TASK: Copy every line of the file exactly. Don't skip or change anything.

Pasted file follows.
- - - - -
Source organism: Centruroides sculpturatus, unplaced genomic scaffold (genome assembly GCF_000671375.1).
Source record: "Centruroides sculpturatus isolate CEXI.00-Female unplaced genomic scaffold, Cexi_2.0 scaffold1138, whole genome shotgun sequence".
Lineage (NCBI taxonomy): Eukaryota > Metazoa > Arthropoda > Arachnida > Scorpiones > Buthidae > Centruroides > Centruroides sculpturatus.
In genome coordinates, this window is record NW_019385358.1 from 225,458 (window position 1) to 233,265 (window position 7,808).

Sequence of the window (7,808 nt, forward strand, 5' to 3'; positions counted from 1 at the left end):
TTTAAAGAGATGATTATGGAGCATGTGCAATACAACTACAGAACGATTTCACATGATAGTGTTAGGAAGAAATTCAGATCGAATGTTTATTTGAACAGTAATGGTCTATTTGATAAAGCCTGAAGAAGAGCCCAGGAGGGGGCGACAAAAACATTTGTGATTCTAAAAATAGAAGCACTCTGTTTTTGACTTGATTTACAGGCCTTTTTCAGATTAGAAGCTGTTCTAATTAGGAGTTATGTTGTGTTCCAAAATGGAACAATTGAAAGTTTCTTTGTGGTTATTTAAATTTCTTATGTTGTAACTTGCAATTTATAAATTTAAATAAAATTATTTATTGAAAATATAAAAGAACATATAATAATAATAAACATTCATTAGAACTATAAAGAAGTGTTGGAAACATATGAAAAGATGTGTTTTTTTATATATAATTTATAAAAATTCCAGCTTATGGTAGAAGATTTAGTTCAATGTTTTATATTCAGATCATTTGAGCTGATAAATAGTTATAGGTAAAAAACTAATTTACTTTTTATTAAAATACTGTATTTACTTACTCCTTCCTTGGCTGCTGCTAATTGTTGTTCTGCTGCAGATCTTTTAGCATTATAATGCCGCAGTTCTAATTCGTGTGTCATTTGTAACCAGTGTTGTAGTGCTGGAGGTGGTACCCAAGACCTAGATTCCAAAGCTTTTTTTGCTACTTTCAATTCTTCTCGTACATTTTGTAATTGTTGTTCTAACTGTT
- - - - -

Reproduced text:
Source organism: Centruroides sculpturatus, unplaced genomic scaffold (genome assembly GCF_000671375.1).
Source record: "Centruroides sculpturatus isolate CEXI.00-Female unplaced genomic scaffold, Cexi_2.0 scaffold1138, whole genome shotgun sequence".
Lineage (NCBI taxonomy): Eukaryota > Metazoa > Arthropoda > Arachnida > Scorpiones > Buthidae > Centruroides > Centruroides sculpturatus.
In genome coordinates, this window is record NW_019385358.1 from 225,458 (window position 1) to 233,265 (window position 7,808).

Sequence of the window (7,808 nt, forward strand, 5' to 3'; positions counted from 1 at the left end):
TTTAAAGAGATGATTATGGAGCATGTGCAATACAACTACAGAACGATTTCACATGATAGTGTTAGGAAGAAATTCAGATCGAATGTTTATTTGAACAGTAATGGTCTATTTGATAAAGCCTGAAGAAGAGCCCAGGAGGGGGCGACAAAAACATTTGTGATTCTAAAAATAGAAGCACTCTGTTTTTGACTTGATTTACAGGCCTTTTTCAGATTAGAAGCTGTTCTAATTAGGAGTTATGTTGTGTTCCAAAATGGAACAATTGAAAGTTTCTTTGTGGTTATTTAAATTTCTTATGTTGTAACTTGCAATTTATAAATTTAAATAAAATTATTTATTGAAAATATAAAAGAACATATAATAATAATAAACATTCATTAGAACTATAAAGAAGTGTTGGAAACATATGAAAAGATGTGTTTTTTTATATATAATTTATAAAAATTCCAGCTTATGGTAGAAGATTTAGTTCAATGTTTTATATTCAGATCATTTGAGCTGATAAATAGTTATAGGTAAAAAACTAATTTACTTTTTATTAAAATACTGTATTTACTTACTCCTTCCTTGGCTGCTGCTAATTGTTGTTCTGCTGCAGATCTTTTAGCATTATAATGCCGCAGTTCTAATTCGTGTGTCATTTGTAACCAGTGTTGTAGTGCTGGAGGTGGTACCCAAGACCTAGATTCCAAAGCTTTTTTTGCTACTTTCAATTCTTCTCGTACATTTTGTAATTGTTGTTCTAACTGTT